The leader of the non-major political party, Richard Di Natale, on Wednesday (4 April) advocated for the establishment of a nationalised, online People’s Bank that “injects real competition into the banking system” by providing low interest loans to customers.
“In the face of ongoing misconduct and price gouging, it’s time for [the] government to step in and ensure that there is a low-cost banking service, backed by the RBA, that is focused on the everyday savings and mortgage needs of customers,” the Greens’ People’s Bank proposal states.
Under the proposal, Australians would be able to set up accounts directly with the RBA for everyday banking facilities and receive customer service online, over the phone, or face to face through Australia Post.
Customers would also be offered “no-frills mortgage tracker accounts” pegged to the RBA wholesale cash rate.
Home buyers would be able to borrow up to 60 per cent of the value of their property directly from the RBA, the party said, with the minimum interest rate starting at 3 per cent, plus a 0.5 per cent administration fee for service provider partners.
As the big four banks’ mortgage rates often exceed 4.5 per cent for “principal plus interest” loans, the Greens said they believe that a direct line to the RBA will provide current and future home owners with a “much-needed competitive advantage over investors” and turn around the declining home ownership rate.
“Nowhere is the destructive impact of the current status quo more evident than in the housing sector, where sky-high house prices in most big cities demonstrate how our housing market has been rigged to lock out first home buyers, with the big four banks raking in huge dollar profits for more than a decade,” the Greens’ proposal states.
However, home buyers who need to borrow more than 60 per cent of the value of their property would have to source the additional funds from retail banks.
The Greens explained in its proposal that restricting the loan-to-value ratio (LVR) is to ensure minimised risk to the public.
Federal Treasurer Scott Morrison criticised the 60 per cent LVR, saying that it would probably only suit people “on high incomes living in quite pleasant parts of Melbourne and the inner city”.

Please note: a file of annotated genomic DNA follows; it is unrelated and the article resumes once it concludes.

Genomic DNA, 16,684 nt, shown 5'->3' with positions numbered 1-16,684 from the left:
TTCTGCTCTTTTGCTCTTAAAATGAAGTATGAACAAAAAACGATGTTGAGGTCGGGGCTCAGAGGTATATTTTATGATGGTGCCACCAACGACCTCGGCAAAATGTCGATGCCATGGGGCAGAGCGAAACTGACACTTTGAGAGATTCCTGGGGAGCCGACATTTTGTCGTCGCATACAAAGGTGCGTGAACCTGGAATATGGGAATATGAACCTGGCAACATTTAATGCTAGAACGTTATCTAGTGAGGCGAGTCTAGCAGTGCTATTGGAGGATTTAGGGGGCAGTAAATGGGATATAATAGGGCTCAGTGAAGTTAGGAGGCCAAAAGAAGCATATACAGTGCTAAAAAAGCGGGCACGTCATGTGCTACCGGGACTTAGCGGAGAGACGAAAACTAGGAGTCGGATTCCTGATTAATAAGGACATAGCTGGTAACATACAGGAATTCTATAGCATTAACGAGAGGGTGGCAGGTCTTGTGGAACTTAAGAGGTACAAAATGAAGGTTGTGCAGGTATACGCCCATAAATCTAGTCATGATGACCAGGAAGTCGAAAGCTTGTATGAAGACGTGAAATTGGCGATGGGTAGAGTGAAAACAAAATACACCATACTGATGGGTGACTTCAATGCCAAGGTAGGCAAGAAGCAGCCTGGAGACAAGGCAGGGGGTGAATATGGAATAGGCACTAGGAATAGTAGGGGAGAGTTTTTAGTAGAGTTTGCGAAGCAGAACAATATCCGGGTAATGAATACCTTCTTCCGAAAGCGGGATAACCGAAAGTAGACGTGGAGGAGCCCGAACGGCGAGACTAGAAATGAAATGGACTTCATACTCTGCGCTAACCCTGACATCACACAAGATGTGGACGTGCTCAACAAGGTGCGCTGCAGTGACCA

“And let’s not forget what the impact would be if all those low-risk loans are going to be taken up with low rates to higher income earners. Well, who is going to fund for everyone else? What’s it going to do to the risk of those loans and price of those loans for everyone else? It is a very ill-considered, not surprising idea from the Greens,” the Treasurer said.
Labor leader Bill Shorten also remained unconvinced of the practicality of a People’s Bank, telling reporters on Wednesday that putting “more cheap cash into the market” will only raise the cost of housing.
“What we should do is tackle negative gearing, and I think that’s the better reform,” Mr Shorten said.
However, the Greens acknowledged that the People’s Bank would be a “first step towards reforming the banking sector”, not a standalone solution.
As such, the party has proposed additional reforms that enable credit unions and community-owned banks to offer comparable products, such as removing restrictions around the use of “banking” terms that “curtails their ability to advertise their services and to educate the public”.
Credit Union Australia CEO Rob Goudswaard said that Mr Di Natale’s statements reinforce the importance of providing credit unions and community banks the tools to become stronger alternatives to the major banks.
However, the CUA CEO noted that the proposed People’s Bank is similar to existing credit unions, which he described as “Australia’s original people’s banks”.
He added: “The key challenge, which has been constraining growth for the mutual sector to date, is that we haven’t been able to raise capital to invest and to grow, so we’ve been reliant on retained earnings as our only source of capital.”
Customer Owned Banking Association CEO Michael Lawrence communicated a sentiment similar with Mr Goudswaard’s, stating that the customer-owned banks had been operating in Australia for more than 70 years.
Tas Bindi is the features editor on the mortgage titles and writes about the mortgage industry, macroeconomics, fintech, financial regulation, and market trends.
Prior to joining Momentum Media, Tas wrote for business and technology titles such as ZDNet, TechRepublic, Startup Daily, and Dynamic Business.